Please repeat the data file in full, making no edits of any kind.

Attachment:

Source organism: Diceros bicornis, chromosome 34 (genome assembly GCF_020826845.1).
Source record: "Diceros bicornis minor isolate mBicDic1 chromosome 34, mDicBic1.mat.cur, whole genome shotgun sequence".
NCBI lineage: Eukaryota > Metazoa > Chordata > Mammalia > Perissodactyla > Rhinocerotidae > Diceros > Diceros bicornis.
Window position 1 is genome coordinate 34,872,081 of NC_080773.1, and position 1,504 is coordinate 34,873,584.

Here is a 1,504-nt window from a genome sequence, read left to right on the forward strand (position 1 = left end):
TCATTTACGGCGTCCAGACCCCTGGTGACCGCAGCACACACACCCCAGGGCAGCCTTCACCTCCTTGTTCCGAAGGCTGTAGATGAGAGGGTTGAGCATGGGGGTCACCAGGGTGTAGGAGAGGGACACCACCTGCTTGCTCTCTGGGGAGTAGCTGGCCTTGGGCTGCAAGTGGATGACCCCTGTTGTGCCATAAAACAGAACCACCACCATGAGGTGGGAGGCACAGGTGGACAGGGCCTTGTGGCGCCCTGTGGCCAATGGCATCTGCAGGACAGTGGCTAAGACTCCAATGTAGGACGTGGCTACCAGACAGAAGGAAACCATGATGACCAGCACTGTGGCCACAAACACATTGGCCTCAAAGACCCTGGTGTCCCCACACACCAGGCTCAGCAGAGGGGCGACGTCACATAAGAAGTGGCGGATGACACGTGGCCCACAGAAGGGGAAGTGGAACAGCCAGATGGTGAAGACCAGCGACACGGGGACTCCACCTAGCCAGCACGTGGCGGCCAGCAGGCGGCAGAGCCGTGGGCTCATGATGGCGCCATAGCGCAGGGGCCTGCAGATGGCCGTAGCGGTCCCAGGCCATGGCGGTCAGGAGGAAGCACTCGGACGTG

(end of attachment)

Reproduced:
Source organism: Diceros bicornis, chromosome 34 (genome assembly GCF_020826845.1).
Source record: "Diceros bicornis minor isolate mBicDic1 chromosome 34, mDicBic1.mat.cur, whole genome shotgun sequence".
NCBI lineage: Eukaryota > Metazoa > Chordata > Mammalia > Perissodactyla > Rhinocerotidae > Diceros > Diceros bicornis.
Window position 1 is genome coordinate 34,872,081 of NC_080773.1, and position 1,504 is coordinate 34,873,584.

Here is a 1,504-nt window from a genome sequence, read left to right on the forward strand (position 1 = left end):
TCATTTACGGCGTCCAGACCCCTGGTGACCGCAGCACACACACCCCAGGGCAGCCTTCACCTCCTTGTTCCGAAGGCTGTAGATGAGAGGGTTGAGCATGGGGGTCACCAGGGTGTAGGAGAGGGACACCACCTGCTTGCTCTCTGGGGAGTAGCTGGCCTTGGGCTGCAAGTGGATGACCCCTGTTGTGCCATAAAACAGAACCACCACCATGAGGTGGGAGGCACAGGTGGACAGGGCCTTGTGGCGCCCTGTGGCCAATGGCATCTGCAGGACAGTGGCTAAGACTCCAATGTAGGACGTGGCTACCAGACAGAAGGAAACCATGATGACCAGCACTGTGGCCACAAACACATTGGCCTCAAAGACCCTGGTGTCCCCACACACCAGGCTCAGCAGAGGGGCGACGTCACATAAGAAGTGGCGGATGACACGTGGCCCACAGAAGGGGAAGTGGAACAGCCAGATGGTGAAGACCAGCGACACGGGGACTCCACCTAGCCAGCACGTGGCGGCCAGCAGGCGGCAGAGCCGTGGGCTCATGATGGCGCCATAGCGCAGGGGCCTGCAGATGGCCGTAGCGGTCCCAGGCCATGGCGGTCAGGAGGAAGCACTCGGACGTG